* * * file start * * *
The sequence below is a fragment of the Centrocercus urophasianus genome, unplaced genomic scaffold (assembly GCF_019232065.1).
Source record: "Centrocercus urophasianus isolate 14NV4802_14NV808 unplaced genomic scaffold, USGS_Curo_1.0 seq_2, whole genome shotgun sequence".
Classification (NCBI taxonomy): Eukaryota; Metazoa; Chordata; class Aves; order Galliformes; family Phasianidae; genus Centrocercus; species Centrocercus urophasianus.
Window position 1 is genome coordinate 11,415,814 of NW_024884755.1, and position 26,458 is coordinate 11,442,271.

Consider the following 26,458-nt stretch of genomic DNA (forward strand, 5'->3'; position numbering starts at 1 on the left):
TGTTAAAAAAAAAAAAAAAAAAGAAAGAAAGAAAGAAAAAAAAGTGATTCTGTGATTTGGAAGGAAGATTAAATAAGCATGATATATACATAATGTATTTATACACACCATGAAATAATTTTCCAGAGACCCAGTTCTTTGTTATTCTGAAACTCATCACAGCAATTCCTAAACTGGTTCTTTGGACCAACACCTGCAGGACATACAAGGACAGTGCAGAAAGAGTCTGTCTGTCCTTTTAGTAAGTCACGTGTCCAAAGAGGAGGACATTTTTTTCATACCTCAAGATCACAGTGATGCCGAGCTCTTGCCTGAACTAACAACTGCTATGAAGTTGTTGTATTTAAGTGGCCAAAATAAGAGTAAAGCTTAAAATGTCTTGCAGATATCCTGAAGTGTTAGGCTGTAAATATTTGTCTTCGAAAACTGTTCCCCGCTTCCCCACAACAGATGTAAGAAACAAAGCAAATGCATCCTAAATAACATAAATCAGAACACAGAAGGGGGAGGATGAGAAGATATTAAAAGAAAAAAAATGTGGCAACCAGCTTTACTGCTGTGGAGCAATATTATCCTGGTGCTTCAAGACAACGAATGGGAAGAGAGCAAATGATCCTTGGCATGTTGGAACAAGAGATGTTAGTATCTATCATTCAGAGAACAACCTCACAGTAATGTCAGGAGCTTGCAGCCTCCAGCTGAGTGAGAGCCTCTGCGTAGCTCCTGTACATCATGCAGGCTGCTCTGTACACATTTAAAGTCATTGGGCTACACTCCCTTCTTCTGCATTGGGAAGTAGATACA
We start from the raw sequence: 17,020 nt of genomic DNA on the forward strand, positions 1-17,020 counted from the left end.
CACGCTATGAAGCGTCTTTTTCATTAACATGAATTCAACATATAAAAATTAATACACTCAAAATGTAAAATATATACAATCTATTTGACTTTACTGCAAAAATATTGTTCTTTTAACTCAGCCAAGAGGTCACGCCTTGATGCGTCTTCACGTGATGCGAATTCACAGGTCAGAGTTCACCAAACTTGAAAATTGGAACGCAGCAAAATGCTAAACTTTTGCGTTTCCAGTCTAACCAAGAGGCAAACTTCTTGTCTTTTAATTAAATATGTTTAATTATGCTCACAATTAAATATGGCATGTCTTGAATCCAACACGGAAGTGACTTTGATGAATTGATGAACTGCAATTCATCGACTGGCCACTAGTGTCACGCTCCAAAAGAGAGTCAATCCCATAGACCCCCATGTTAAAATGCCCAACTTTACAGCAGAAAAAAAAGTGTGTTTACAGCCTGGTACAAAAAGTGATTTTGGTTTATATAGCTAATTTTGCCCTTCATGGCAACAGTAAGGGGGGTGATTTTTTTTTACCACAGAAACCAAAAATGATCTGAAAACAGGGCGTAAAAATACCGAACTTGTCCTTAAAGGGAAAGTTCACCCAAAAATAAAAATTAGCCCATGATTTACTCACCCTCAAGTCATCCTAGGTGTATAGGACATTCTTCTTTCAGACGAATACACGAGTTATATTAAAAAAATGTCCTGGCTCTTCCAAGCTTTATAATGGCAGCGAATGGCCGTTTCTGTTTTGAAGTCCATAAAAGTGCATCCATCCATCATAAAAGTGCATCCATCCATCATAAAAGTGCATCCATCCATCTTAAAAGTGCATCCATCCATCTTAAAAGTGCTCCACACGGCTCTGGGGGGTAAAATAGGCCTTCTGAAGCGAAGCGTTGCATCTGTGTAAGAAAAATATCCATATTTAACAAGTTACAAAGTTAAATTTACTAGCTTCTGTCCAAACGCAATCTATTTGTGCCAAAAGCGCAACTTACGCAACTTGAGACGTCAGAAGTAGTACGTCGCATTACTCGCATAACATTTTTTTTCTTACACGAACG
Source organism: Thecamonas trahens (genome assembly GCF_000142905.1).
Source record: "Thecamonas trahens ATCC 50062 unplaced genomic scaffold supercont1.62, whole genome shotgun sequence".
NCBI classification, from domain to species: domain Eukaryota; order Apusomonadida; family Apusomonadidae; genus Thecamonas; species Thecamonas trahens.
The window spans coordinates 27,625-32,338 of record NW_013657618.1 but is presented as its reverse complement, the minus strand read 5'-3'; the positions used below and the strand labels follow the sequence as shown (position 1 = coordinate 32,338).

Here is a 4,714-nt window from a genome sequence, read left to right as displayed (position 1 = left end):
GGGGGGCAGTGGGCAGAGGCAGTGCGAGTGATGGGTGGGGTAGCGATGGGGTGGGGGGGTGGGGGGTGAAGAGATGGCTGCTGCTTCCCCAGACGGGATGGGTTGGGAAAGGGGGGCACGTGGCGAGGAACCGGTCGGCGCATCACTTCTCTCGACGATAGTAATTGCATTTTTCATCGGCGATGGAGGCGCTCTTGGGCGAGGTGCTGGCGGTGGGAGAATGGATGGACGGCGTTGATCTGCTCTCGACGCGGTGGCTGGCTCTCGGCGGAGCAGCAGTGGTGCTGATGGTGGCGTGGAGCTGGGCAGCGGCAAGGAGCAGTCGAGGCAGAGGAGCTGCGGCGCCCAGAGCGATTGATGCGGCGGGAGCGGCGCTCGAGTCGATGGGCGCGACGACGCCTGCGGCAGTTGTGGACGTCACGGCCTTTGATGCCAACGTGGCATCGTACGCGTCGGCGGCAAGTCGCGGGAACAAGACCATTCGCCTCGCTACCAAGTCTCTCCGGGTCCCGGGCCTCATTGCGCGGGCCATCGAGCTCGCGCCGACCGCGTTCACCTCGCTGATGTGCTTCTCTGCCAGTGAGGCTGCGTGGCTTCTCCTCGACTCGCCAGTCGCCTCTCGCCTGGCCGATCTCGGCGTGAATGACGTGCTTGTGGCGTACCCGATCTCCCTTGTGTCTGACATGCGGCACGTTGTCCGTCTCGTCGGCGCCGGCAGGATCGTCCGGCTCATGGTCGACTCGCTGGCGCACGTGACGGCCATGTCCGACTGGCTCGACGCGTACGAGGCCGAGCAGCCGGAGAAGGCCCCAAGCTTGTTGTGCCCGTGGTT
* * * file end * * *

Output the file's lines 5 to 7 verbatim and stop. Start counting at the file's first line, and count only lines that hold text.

Consider the following 26,458-nt stretch of genomic DNA (forward strand, 5'->3'; position numbering starts at 1 on the left):
TGTTAAAAAAAAAAAAAAAAAAGAAAGAAAGAAAGAAAAAAAAGTGATTCTGTGATTTGGAAGGAAGATTAAATAAGCATGATATATACATAATGTATTTATACACACCATGAAATAATTTTCCAGAGACCCAGTTCTTTGTTATTCTGAAACTCATCACAGCAATTCCTAAACTGGTTCTTTGGACCAACACCTGCAGGACATACAAGGACAGTGCAGAAAGAGTCTGTCTGTCCTTTTAGTAAGTCACGTGTCCAAAGAGGAGGACATTTTTTTCATACCTCAAGATCACAGTGATGCCGAGCTCTTGCCTGAACTAACAACTGCTATGAAGTTGTTGTATTTAAGTGGCCAAAATAAGAGTAAAGCTTAAAATGTCTTGCAGATATCCTGAAGTGTTAGGCTGTAAATATTTGTCTTCGAAAACTGTTCCCCGCTTCCCCACAACAGATGTAAGAAACAAAGCAAATGCATCCTAAATAACATAAATCAGAACACAGAAGGGGGAGGATGAGAAGATATTAAAAGAAAAAAAATGTGGCAACCAGCTTTACTGCTGTGGAGCAATATTATCCTGGTGCTTCAAGACAACGAATGGGAAGAGAGCAAATGATCCTTGGCATGTTGGAACAAGAGATGTTAGTATCTATCATTCAGAGAACAACCTCACAGTAATGTCAGGAGCTTGCAGCCTCCAGCTGAGTGAGAGCCTCTGCGTAGCTCCTGTACATCATGCAGGCTGCTCTGTACACATTTAAAGTCATTGGGCTACACTCCCTTCTTCTGCATTGGGAAGTAGATACA
We start from the raw sequence: 17,020 nt of genomic DNA on the forward strand, positions 1-17,020 counted from the left end.